Thursday, January 05, 2006

"Two-Screen" TV Goes Back To The Future All Over Again

The TV industry will think outside the box, but it can take time for the power of cross-platform services and multitasking to be appreciated. Recent comments by Joe Franzetta of GoldPocket, a provider of interactive services offered by TBS, FOX, CNN, A&E, and other networks, reflect on that.

Two-screen interactive TV is a partial form of CoTV, coactive TV + Web/PC viewing, that has been widely offered, but very slow to gain recognition and respect as anything more than an experimental toy. The TV industry has mostly viewed interactivity as something that should happen on one screen (the TV). It has viewed two-screen services as a stop-gap way to test interactivity -- one that would fade away once advanced one-screen TV systems are widely deployable.

In a 12/22/05 interview by the newsletter ITVT, Franzetta observes that even as advanced TV systems become more widely deployed, two-screen usage is by no means fading away.

[itvt]: What kinds of developments has GoldPocket been seeing in the interactive TV market in the past few months?

Franzetta: One thing we're seeing is that advertisers and television networks are very interested in broadband TV. A by-product of this interest in the Internet is that we have, you might say, gone "back to the future" a little bit with two-screen interactive TV. Now, obviously, there's a lot of interest on the part of broadcasters and advertisers in deployment of single-screen, set-top box-based applications with both cable and satellite, but we're also seeing a lot of interest in the old, two-screen model. Which I think is partly because our ongoing message of the importance of cross-platform content delivery capabilities is becoming more and more the mantra of the television networks we work with. They want to reach people however they can: whether by set-top box devices, wireless devices or broadband-connected devices.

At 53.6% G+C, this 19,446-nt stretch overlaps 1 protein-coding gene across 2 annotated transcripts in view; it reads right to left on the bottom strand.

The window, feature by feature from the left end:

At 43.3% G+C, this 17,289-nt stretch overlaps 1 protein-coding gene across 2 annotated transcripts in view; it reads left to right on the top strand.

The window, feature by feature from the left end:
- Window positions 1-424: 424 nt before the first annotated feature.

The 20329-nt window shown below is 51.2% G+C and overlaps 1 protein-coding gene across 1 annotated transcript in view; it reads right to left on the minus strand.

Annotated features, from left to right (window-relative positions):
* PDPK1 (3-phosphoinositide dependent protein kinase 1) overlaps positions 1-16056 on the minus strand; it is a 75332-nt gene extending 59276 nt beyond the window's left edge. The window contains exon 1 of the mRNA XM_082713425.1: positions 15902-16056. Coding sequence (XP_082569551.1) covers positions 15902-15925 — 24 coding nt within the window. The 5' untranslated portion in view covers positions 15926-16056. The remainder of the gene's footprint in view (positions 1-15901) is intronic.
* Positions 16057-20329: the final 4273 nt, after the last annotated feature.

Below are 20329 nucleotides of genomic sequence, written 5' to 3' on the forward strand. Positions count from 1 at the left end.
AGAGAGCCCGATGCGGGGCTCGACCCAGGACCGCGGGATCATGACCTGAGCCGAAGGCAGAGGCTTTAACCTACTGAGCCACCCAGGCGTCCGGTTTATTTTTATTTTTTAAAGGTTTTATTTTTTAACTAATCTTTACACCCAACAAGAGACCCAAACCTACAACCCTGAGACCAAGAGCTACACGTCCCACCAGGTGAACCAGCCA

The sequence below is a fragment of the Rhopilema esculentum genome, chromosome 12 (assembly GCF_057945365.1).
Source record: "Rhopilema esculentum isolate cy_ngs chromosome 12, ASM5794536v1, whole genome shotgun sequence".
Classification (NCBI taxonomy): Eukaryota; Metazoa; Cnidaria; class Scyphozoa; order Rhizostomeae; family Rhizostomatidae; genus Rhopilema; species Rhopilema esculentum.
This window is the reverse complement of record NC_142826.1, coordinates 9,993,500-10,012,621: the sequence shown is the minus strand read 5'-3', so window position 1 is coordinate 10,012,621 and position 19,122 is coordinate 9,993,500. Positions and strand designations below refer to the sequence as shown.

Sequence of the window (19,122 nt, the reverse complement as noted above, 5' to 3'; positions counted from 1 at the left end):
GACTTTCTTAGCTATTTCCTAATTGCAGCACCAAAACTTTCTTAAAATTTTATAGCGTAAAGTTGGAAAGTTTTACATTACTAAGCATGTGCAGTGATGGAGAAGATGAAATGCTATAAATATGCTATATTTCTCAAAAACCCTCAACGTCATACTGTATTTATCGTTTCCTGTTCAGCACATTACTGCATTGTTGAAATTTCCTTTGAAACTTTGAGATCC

[itvt]: I think a lot of people thought that two-screen interactive TV was just going to be a temporary solution, until more powerful set-top boxes were widely deployed.

Franzetta: The interest in PC-delivered two-screen ITV applications is tracking very nicely with the resurgence of investment in Internet-related properties that the increasing penetration of broadband has given rise to. With two-screen applications, you had an initial green field of opportunity, but what you could do was restricted by the lack of bandwidth. There wasn't a lot of broadband penetration, and there wasn't a lot of Wi-Fi--which, of course, makes it easier for people to use their computers while watching TV. But now, a lot of people have Wi-Fi in their homes, and certainly broadband penetration in general has gone way up. Because of the increasing availability of broadband, we're also seeing advertisers becoming more and more interested in reaching consumers on the PC and in cross-platform in general.

This back to the future note echoes the insights of a 2003 ITVT interview with Rick Mandler, head of ABC's Enhanced TV unit (which provides two screen services for many ABC programs, in case you hadn't noticed).

Mandler: ... I think if you and I had had this conversation a year ago, I would have said to you, "I think 2-screen is ultimately an interim technology and that everything will move into single-screen." I don't think that anymore. It seems like there are a lot of people who are very comfortable multitasking, who have TV's and PC's in the same room. With wireless networking and home networks and tablet PC's, it seems like there is an ongoing and persistent role for 2-screen interactive television...

There are many reasons people have been slow to notice the appeal of two-screen TV-related interaction. Reluctance to think outside the box is one, and the lack of a simple, ubiquitous way for viewers to get to coactive services is another. CoTV provides remedies to these. Consider the case for coactive TV, and think ahead to the increasingly networked multi-screen home.

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